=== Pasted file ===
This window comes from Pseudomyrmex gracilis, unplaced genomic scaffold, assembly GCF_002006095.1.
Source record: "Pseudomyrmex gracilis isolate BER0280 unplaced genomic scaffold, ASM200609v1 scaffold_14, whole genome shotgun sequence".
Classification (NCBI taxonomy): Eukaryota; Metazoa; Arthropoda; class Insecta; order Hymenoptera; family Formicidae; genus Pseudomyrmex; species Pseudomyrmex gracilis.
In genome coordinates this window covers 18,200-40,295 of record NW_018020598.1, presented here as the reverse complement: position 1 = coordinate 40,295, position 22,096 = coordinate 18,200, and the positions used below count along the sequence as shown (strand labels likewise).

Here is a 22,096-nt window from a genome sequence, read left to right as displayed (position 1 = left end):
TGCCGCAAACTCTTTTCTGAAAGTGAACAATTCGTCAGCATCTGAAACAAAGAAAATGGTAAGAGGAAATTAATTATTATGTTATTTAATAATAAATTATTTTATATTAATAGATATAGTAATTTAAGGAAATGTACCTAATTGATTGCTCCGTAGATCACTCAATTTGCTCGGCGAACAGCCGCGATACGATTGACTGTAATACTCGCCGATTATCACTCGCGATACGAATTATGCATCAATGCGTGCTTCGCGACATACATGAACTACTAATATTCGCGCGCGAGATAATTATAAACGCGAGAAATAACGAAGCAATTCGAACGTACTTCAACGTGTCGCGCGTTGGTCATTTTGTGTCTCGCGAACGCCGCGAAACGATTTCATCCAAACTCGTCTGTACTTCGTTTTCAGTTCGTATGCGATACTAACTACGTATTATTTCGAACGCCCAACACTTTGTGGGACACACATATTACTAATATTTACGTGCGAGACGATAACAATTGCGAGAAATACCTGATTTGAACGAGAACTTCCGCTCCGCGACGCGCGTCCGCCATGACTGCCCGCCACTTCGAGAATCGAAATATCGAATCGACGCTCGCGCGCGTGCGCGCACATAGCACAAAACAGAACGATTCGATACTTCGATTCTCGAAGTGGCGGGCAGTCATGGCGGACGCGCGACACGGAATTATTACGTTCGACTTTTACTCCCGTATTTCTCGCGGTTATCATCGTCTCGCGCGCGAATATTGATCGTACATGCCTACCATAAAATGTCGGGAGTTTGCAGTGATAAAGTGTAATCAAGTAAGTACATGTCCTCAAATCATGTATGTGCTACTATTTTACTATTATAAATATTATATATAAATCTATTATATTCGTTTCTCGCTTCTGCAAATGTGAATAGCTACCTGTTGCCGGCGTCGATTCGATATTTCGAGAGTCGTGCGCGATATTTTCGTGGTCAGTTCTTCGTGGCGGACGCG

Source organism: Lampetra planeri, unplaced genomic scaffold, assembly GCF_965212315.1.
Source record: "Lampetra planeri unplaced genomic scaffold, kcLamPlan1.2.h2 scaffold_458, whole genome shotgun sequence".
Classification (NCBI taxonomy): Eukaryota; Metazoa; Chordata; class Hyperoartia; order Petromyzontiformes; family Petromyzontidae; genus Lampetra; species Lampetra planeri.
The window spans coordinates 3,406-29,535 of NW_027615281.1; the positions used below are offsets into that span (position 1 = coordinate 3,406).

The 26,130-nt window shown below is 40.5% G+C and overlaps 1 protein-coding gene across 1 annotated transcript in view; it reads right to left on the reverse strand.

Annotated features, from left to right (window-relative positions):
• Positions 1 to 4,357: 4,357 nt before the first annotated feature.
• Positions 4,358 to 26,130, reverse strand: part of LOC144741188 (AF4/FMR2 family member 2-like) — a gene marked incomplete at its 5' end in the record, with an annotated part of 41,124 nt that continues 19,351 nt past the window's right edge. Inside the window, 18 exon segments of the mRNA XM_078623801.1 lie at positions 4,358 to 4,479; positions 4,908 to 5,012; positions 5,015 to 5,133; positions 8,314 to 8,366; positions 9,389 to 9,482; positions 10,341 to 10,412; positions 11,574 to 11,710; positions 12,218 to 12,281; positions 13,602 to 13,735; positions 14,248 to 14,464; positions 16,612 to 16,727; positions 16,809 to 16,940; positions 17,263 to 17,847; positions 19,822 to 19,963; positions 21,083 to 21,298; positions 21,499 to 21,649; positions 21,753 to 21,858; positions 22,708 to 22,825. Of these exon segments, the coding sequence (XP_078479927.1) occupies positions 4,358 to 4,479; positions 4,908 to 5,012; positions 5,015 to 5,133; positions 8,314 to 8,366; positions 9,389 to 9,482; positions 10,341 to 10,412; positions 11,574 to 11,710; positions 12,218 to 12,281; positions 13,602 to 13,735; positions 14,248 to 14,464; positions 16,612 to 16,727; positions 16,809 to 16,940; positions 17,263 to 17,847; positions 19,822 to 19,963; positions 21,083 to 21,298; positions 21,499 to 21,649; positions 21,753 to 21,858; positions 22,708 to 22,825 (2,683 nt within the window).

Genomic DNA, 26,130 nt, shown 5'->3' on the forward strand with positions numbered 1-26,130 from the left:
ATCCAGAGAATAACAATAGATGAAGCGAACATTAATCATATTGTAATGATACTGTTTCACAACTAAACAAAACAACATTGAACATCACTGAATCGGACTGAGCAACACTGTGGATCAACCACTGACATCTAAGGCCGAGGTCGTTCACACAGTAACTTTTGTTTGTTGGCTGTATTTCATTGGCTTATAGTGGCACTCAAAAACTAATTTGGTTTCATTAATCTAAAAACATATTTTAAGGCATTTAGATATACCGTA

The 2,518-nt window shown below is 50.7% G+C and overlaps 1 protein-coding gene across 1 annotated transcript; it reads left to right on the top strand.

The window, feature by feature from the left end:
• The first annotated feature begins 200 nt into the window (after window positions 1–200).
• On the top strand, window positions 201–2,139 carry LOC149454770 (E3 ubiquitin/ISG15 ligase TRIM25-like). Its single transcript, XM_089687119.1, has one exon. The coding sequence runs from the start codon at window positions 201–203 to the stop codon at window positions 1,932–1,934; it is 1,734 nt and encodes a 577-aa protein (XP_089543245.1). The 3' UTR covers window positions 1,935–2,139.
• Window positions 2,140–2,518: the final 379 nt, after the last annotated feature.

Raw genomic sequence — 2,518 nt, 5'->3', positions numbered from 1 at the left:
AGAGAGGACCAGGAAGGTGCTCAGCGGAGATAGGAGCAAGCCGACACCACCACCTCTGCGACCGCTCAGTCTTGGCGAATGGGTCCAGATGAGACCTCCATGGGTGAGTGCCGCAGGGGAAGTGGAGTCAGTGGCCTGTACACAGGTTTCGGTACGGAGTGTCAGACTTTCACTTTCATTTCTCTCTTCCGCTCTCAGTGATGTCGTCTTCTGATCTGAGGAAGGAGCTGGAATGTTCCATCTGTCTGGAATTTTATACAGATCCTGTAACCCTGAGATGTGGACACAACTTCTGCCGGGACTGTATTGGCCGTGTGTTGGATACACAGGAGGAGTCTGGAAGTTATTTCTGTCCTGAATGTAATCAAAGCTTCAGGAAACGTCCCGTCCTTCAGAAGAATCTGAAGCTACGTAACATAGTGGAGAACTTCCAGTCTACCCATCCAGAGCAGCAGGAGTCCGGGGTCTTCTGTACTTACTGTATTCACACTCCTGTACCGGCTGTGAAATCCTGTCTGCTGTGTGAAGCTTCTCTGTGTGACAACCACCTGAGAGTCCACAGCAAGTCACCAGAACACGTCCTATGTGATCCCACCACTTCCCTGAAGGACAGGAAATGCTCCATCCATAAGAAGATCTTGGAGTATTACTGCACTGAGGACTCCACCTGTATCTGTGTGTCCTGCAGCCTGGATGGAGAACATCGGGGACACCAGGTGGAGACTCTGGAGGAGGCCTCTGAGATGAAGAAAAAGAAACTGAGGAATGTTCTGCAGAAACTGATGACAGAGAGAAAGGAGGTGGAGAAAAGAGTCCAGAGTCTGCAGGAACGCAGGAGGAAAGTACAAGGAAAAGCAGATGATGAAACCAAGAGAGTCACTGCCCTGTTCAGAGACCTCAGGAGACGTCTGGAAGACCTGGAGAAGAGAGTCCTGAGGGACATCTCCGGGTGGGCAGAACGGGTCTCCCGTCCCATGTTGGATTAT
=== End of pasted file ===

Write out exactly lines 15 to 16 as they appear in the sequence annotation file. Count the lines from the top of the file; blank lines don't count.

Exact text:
Genomic DNA, 26,130 nt, shown 5'->3' on the forward strand with positions numbered 1-26,130 from the left:
ATCCAGAGAATAACAATAGATGAAGCGAACATTAATCATATTGTAATGATACTGTTTCACAACTAAACAAAACAACATTGAACATCACTGAATCGGACTGAGCAACACTGTGGATCAACCACTGACATCTAAGGCCGAGGTCGTTCACACAGTAACTTTTGTTTGTTGGCTGTATTTCATTGGCTTATAGTGGCACTCAAAAACTAATTTGGTTTCATTAATCTAAAAACATATTTTAAGGCATTTAGATATACCGTA